Landlord Pre-Lease Execution Checklist
As with anything worth pursuing, the better prepared a landlord is before signing a lease the better off the landlord will be should any difficulty arise during the term of the lease. Below is an outline of items a landlord should address prior to signing a lease as part of due diligence:
- Document the condition of the premises. Take pictures of the entire inside and outside of the property and keep handy any repair invoices.
- Check with the municipality to determine whether a certificate of occupancy is required.
- Confirm that there are no local ordinances that would either limit or prohibit leasing the premises.
- File with the municipality any necessary Registration Statement for single or two-unit dwellings that are not owner occupied. All other landlords file the Statement with the Department of Community Affairs. The Statement is necessary in the event the landlord seeks a judgment for possession. Ultimately, the Statement must be posted on the property and a copy given to the tenant. Without the Registration Statement, the court will not be able to act (unless the property is owner occupied with two or fewer units).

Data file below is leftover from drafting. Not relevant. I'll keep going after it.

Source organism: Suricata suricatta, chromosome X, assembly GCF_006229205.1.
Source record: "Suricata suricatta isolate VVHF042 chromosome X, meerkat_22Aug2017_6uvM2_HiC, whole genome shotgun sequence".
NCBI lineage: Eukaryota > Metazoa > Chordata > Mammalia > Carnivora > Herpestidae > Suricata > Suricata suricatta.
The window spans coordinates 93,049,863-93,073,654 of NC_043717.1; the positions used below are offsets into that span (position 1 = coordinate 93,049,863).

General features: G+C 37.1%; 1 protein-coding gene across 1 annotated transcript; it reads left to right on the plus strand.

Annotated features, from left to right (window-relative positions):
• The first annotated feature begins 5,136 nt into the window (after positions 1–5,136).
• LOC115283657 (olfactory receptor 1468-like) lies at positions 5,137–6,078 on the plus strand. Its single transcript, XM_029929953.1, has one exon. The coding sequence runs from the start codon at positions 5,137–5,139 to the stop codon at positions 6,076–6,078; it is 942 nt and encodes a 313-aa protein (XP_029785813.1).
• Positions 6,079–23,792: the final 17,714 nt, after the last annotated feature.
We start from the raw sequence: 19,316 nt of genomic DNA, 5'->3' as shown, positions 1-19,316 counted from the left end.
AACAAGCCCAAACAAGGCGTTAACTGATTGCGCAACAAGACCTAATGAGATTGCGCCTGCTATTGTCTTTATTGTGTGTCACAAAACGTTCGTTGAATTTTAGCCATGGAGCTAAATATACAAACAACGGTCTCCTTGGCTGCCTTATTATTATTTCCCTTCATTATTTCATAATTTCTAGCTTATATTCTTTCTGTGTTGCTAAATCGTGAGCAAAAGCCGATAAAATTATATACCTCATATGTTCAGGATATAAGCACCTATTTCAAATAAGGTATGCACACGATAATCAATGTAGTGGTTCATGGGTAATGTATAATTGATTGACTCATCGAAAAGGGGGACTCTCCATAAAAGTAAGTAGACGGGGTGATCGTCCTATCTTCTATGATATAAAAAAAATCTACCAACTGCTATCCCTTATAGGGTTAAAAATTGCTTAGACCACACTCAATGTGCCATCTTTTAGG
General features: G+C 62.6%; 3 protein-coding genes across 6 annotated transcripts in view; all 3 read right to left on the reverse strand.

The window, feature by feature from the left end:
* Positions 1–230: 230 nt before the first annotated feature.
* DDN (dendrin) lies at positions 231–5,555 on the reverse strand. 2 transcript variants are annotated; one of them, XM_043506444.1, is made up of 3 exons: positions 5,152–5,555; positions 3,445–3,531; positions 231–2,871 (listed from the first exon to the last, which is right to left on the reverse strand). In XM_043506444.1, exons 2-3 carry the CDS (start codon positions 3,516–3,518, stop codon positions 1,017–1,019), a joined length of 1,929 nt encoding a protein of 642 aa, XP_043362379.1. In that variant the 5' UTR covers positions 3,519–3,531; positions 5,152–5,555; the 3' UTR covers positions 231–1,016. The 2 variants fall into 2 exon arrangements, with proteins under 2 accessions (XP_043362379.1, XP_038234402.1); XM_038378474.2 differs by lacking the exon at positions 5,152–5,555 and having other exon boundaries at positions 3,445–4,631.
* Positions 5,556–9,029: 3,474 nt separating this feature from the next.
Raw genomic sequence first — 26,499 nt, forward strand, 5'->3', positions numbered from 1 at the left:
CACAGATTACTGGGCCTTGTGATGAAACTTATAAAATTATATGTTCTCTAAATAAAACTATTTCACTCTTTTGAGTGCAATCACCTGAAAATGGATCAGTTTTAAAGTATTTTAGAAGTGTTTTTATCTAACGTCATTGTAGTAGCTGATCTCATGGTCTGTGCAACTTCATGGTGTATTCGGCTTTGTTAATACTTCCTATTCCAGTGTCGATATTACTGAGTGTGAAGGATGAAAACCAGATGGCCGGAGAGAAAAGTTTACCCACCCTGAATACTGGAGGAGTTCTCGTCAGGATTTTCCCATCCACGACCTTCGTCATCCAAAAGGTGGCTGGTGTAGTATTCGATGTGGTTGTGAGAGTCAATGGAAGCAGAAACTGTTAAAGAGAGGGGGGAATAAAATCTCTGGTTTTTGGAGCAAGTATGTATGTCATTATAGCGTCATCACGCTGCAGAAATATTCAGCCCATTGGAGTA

- Obtain a copy of the Truth in Renting booklet from the Department of Community Affairs and give it to the tenant at the commencement of the tenancy.
- Advise the tenant of the availability of Crime Insurance and tenant’s right to purchase coverage.
- Open a separate bank account to deposit any security deposit paid by the tenant. The deposit must be made into an interest bearing account in a New Jersey bank, savings bank, or savings and loan association. Landlord must notify the tenant of the name and address of the depository institution within 30 days of receiving of the deposit. If the landlord fails to do so, the tenant may direct the landlord to apply the deposit toward rent and the landlord may not ask for another deposit.
- At lease signing, provide tenant with each of the foregoing notices and have the tenant sign a statement acknowledging receipt.
Doing your homework prior to becoming a landlord in New Jersey will save you from potential penalties and delayed eviction proceedings, which can add up to significant costs.